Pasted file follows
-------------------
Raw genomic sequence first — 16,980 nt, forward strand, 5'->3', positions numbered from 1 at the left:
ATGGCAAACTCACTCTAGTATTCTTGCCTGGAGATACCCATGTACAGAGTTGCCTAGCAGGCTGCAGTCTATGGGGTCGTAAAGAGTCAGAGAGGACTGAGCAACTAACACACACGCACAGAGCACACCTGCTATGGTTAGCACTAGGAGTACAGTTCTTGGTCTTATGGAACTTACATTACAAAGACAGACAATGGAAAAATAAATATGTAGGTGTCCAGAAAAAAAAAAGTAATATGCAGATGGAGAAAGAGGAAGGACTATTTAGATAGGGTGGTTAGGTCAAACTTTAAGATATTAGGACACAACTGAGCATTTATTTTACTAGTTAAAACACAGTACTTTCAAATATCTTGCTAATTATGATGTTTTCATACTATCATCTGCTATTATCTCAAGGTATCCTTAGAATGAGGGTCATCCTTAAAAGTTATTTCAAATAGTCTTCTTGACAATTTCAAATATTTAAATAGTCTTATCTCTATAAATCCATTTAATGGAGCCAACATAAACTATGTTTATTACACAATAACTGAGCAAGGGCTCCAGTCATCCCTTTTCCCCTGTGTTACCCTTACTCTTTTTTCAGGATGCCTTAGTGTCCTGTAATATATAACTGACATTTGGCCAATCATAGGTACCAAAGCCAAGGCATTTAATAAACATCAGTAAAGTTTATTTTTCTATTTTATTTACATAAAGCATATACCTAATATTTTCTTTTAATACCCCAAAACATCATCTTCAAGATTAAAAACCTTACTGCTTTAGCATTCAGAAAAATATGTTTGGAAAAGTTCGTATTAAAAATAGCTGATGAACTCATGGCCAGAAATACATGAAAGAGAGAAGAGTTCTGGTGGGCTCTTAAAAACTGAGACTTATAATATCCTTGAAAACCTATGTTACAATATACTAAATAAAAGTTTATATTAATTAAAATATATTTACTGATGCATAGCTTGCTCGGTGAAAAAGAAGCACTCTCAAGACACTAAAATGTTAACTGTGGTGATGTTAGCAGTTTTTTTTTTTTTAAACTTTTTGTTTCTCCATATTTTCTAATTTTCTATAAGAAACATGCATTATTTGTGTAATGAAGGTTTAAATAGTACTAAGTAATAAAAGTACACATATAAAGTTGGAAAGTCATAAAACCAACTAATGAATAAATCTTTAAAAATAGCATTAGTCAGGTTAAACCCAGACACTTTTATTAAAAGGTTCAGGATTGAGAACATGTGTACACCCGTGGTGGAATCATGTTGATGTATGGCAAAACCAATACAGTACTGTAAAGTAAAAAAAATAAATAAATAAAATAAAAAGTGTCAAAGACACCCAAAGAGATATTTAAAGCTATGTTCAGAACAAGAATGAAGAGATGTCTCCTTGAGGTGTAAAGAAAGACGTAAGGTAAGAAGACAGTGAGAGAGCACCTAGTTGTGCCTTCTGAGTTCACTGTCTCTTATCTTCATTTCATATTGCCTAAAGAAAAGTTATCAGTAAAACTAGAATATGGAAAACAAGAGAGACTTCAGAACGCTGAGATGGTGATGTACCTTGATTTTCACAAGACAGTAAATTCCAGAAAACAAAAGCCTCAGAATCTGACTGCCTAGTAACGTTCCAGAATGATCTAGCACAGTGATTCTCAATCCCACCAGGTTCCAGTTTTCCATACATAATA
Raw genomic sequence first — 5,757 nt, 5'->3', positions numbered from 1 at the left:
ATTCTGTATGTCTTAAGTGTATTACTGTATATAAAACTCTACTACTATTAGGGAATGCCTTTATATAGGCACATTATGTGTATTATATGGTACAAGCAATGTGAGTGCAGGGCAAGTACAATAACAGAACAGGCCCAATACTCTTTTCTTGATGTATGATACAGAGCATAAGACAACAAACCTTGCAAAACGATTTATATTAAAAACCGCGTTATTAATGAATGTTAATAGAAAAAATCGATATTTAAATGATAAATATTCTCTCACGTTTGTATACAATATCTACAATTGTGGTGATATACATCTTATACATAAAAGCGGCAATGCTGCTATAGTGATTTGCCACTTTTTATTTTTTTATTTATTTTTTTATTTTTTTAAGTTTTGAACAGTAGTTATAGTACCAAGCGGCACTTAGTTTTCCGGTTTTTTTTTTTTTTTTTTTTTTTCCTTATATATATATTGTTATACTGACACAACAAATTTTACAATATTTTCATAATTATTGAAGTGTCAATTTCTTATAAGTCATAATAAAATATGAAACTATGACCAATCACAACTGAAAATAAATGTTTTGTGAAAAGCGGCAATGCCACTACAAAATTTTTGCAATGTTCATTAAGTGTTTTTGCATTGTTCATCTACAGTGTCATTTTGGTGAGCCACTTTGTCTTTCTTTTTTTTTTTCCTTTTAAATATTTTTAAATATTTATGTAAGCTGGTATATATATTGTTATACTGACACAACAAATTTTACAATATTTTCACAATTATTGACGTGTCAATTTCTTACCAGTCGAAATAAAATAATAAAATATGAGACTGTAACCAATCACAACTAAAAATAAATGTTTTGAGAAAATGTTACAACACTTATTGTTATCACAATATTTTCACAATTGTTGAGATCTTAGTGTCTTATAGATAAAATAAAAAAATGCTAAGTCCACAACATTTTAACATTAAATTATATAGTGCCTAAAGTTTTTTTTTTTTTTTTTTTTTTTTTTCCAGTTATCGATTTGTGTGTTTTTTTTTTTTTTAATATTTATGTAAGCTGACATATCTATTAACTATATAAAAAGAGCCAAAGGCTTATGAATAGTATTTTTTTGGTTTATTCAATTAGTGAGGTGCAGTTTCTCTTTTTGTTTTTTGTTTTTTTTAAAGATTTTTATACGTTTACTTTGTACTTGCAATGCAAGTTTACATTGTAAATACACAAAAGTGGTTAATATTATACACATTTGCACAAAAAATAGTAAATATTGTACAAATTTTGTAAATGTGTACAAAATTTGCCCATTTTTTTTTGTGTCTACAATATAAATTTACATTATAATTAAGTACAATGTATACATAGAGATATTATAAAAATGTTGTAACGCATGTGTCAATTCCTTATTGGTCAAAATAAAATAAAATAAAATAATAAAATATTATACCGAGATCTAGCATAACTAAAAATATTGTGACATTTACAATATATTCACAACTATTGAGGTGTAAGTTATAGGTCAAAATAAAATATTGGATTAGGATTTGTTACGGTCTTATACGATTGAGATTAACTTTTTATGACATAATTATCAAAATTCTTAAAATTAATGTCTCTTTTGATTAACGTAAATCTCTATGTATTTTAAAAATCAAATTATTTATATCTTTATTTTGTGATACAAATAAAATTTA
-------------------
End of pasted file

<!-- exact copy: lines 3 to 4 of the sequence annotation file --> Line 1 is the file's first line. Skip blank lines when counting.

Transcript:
Raw genomic sequence first — 5,757 nt, 5'->3', positions numbered from 1 at the left:
ATTCTGTATGTCTTAAGTGTATTACTGTATATAAAACTCTACTACTATTAGGGAATGCCTTTATATAGGCACATTATGTGTATTATATGGTACAAGCAATGTGAGTGCAGGGCAAGTACAATAACAGAACAGGCCCAATACTCTTTTCTTGATGTATGATACAGAGCATAAGACAACAAACCTTGCAAAACGATTTATATTAAAAACCGCGTTATTAATGAATGTTAATAGAAAAAATCGATATTTAAATGATAAATATTCTCTCACGTTTGTATACAATATCTACAATTGTGGTGATATACATCTTATACATAAAAGCGGCAATGCTGCTATAGTGATTTGCCACTTTTTATTTTTTTATTTATTTTTTTATTTTTTTAAGTTTTGAACAGTAGTTATAGTACCAAGCGGCACTTAGTTTTCCGGTTTTTTTTTTTTTTTTTTTTTTTCCTTATATATATATTGTTATACTGACACAACAAATTTTACAATATTTTCATAATTATTGAAGTGTCAATTTCTTATAAGTCATAATAAAATATGAAACTATGACCAATCACAACTGAAAATAAATGTTTTGTGAAAAGCGGCAATGCCACTACAAAATTTTTGCAATGTTCATTAAGTGTTTTTGCATTGTTCATCTACAGTGTCATTTTGGTGAGCCACTTTGTCTTTCTTTTTTTTTTTCCTTTTAAATATTTTTAAATATTTATGTAAGCTGGTATATATATTGTTATACTGACACAACAAATTTTACAATATTTTCACAATTATTGACGTGTCAATTTCTTACCAGTCGAAATAAAATAATAAAATATGAGACTGTAACCAATCACAACTAAAAATAAATGTTTTGAGAAAATGTTACAACACTTATTGTTATCACAATATTTTCACAATTGTTGAGATCTTAGTGTCTTATAGATAAAATAAAAAAATGCTAAGTCCACAACATTTTAACATTAAATTATATAGTGCCTAAAGTTTTTTTTTTTTTTTTTTTTTTTTTTCCAGTTATCGATTTGTGTGTTTTTTTTTTTTTTAATATTTATGTAAGCTGACATATCTATTAACTATATAAAAAGAGCCAAAGGCTTATGAATAGTATTTTTTTGGTTTATTCAATTAGTGAGGTGCAGTTTCTCTTTTTGTTTTTTGTTTTTTTTAAAGATTTTTATACGTTTACTTTGTACTTGCAATGCAAGTTTACATTGTAAATACACAAAAGTGGTTAATATTATACACATTTGCACAAAAAATAGTAAATATTGTACAAATTTTGTAAATGTGTACAAAATTTGCCCATTTTTTTTTGTGTCTACAATATAAATTTACATTATAATTAAGTACAATGTATACATAGAGATATTATAAAAATGTTGTAACGCATGTGTCAATTCCTTATTGGTCAAAATAAAATAAAATAAAATAATAAAATATTATACCGAGATCTAGCATAACTAAAAATATTGTGACATTTACAATATATTCACAACTATTGAGGTGTAAGTTATAGGTCAAAATAAAATATTGGATTAGGATTTGTTACGGTCTTATACGATTGAGATTAACTTTTTATGACATAATTATCAAAATTCTTAAAATTAATGTCTCTTTTGATTAACGTAAATCTCTATGTATTTTAAAAATCAAATTATTTATATCTTTATTTTGTGATACAAATAAAATTTA